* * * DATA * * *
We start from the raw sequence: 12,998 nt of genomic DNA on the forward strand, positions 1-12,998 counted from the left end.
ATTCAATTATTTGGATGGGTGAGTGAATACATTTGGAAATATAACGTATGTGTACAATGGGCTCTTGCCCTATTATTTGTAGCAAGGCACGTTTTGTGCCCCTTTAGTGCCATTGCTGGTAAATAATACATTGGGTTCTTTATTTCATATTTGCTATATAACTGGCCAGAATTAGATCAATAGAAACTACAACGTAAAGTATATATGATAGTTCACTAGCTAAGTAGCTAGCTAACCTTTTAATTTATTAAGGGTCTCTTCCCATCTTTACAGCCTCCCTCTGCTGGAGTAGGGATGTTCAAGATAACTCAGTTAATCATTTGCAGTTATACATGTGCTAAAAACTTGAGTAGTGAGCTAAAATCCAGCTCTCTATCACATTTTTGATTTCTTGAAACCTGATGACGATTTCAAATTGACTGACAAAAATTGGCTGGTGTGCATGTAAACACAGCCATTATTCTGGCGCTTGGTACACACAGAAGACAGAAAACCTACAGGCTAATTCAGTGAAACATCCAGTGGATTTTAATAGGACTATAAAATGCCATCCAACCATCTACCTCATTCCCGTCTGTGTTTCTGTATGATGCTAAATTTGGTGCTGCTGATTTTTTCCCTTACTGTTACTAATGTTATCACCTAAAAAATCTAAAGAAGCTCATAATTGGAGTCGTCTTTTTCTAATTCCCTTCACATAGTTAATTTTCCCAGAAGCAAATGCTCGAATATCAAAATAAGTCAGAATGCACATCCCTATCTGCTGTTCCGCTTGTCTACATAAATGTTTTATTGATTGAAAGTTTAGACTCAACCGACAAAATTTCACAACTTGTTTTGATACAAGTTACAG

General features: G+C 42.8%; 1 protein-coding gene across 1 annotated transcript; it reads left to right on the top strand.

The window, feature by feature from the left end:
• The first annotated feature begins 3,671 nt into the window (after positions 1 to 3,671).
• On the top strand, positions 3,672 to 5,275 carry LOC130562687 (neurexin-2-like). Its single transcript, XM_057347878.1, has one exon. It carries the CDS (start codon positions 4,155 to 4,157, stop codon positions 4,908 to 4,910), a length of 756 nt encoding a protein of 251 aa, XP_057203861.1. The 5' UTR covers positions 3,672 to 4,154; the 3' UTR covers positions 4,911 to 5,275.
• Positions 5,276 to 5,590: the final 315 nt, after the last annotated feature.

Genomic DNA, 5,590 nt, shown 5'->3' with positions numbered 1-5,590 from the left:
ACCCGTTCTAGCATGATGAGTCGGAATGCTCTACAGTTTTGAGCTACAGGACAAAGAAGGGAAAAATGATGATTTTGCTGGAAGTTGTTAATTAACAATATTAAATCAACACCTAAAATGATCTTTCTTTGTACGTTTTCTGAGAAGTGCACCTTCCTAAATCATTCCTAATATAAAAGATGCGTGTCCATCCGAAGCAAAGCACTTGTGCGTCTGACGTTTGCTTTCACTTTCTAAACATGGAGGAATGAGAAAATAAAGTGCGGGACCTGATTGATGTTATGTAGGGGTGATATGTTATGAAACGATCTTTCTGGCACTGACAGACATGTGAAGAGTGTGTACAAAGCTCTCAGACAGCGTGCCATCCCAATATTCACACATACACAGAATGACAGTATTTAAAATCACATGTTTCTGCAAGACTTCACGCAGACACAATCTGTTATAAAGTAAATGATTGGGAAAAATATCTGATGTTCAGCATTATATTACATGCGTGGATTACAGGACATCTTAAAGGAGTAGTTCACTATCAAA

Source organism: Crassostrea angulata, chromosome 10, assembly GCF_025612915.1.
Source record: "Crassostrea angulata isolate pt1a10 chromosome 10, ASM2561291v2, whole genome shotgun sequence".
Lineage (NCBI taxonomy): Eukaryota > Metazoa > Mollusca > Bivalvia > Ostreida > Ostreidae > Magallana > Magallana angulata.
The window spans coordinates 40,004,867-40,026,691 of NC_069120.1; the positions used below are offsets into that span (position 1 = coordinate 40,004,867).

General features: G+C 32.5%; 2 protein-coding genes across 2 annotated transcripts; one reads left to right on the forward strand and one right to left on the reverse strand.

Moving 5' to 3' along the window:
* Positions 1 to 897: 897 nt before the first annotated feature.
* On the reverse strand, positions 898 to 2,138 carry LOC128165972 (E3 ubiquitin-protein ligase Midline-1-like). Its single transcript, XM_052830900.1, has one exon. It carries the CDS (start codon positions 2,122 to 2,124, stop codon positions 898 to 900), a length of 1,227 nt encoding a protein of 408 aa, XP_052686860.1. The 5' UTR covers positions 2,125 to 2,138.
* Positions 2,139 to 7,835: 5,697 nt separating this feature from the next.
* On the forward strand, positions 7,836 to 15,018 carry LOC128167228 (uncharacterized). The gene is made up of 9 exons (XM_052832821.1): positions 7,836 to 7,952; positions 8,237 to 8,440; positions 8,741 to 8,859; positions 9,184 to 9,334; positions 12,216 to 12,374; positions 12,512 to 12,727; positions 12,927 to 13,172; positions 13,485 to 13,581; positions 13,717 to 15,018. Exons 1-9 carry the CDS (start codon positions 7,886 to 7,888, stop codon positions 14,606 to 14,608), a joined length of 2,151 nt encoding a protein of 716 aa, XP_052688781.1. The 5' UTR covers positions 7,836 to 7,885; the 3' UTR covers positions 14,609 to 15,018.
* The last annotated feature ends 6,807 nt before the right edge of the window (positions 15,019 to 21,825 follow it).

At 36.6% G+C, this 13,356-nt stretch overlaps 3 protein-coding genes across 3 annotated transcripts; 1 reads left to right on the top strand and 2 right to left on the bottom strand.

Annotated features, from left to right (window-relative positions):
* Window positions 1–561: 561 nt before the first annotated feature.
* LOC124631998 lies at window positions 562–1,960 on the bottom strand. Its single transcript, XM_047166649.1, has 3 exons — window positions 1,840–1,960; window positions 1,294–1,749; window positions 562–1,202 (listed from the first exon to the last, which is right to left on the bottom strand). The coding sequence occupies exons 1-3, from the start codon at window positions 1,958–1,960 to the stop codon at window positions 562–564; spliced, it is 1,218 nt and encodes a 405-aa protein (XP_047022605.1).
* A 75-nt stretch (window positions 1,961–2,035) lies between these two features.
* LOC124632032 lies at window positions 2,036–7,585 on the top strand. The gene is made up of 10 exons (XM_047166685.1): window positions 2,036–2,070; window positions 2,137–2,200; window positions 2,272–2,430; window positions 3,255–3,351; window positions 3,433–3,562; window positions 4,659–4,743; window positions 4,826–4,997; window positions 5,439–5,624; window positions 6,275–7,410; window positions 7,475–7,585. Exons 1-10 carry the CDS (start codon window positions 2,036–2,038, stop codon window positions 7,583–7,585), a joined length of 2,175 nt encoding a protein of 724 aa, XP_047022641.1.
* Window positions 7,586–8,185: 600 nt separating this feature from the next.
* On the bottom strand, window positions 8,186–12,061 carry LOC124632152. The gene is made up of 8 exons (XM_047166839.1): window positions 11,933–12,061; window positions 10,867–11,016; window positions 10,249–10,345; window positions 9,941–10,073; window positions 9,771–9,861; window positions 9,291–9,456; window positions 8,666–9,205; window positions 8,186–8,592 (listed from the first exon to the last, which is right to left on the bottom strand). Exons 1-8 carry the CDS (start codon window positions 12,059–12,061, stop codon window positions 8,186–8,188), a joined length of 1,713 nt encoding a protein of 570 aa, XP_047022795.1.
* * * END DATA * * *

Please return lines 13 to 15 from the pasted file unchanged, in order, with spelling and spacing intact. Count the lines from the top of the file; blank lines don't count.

The window spans coordinates 40,004,867-40,026,691 of NC_069120.1; the positions used below are offsets into that span (position 1 = coordinate 40,004,867).

General features: G+C 32.5%; 2 protein-coding genes across 2 annotated transcripts; one reads left to right on the forward strand and one right to left on the reverse strand.

Moving 5' to 3' along the window: